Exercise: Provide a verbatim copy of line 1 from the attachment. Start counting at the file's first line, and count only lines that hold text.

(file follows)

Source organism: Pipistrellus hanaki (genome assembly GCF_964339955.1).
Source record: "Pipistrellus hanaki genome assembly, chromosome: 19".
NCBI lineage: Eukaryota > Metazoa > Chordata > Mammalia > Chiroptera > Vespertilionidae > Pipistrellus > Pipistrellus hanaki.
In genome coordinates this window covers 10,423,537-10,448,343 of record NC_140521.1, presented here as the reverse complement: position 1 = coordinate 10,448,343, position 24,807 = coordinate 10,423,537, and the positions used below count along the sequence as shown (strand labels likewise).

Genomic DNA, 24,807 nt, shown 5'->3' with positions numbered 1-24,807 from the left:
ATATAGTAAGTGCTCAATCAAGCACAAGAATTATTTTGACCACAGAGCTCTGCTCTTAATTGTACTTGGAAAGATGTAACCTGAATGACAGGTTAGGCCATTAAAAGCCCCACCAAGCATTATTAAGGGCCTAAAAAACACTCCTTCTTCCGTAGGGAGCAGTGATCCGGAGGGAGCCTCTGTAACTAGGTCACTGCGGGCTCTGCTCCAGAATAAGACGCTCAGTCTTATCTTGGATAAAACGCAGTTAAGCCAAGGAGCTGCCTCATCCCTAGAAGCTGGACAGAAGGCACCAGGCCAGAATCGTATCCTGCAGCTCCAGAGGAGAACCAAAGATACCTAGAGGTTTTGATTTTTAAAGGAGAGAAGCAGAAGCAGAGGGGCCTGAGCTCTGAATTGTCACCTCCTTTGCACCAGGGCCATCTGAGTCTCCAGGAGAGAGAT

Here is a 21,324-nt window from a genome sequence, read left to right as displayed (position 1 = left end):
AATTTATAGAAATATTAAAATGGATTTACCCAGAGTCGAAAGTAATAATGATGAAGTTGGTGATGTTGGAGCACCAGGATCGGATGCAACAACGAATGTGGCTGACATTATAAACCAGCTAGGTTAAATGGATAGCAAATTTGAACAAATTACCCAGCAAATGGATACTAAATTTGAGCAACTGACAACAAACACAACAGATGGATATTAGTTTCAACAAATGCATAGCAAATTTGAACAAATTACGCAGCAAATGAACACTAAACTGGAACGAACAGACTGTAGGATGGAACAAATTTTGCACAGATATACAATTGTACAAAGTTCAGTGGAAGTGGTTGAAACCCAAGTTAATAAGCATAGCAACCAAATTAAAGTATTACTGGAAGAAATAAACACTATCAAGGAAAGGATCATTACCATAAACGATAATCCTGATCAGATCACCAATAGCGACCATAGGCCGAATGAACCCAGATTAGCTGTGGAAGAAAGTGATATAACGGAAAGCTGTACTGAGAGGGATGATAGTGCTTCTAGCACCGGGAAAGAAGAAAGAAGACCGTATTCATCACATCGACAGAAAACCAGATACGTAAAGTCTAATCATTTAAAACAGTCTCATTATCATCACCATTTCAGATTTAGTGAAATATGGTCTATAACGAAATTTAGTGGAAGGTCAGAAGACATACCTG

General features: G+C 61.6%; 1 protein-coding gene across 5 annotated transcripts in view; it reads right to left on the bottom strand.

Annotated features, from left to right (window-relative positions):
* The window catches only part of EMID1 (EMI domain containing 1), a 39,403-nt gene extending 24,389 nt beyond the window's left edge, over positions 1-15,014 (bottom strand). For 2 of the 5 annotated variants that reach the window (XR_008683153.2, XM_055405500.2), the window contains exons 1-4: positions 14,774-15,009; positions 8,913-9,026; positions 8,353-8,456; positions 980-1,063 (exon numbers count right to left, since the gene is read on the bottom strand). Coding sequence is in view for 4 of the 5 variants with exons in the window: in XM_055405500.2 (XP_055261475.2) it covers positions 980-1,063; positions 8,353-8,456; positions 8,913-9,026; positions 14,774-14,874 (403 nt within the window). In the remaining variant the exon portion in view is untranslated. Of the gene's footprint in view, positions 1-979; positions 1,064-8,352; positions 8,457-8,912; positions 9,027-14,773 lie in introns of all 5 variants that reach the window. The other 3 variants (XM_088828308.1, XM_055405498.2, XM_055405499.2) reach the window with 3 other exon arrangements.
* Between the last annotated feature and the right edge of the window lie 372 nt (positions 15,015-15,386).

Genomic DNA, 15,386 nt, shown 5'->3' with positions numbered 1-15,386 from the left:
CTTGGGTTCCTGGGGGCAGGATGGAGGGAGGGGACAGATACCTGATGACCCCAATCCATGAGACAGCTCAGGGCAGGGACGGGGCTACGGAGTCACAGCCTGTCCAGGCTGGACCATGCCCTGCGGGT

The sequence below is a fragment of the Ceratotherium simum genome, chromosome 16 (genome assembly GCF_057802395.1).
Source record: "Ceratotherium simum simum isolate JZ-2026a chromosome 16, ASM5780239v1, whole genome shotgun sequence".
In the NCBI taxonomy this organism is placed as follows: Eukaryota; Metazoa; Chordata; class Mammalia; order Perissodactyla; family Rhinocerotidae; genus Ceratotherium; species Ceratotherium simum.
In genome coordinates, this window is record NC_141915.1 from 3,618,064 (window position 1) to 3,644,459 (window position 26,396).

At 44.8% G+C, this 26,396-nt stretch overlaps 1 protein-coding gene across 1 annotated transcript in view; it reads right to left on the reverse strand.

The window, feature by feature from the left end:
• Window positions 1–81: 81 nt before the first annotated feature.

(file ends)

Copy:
Source organism: Pipistrellus hanaki (genome assembly GCF_964339955.1).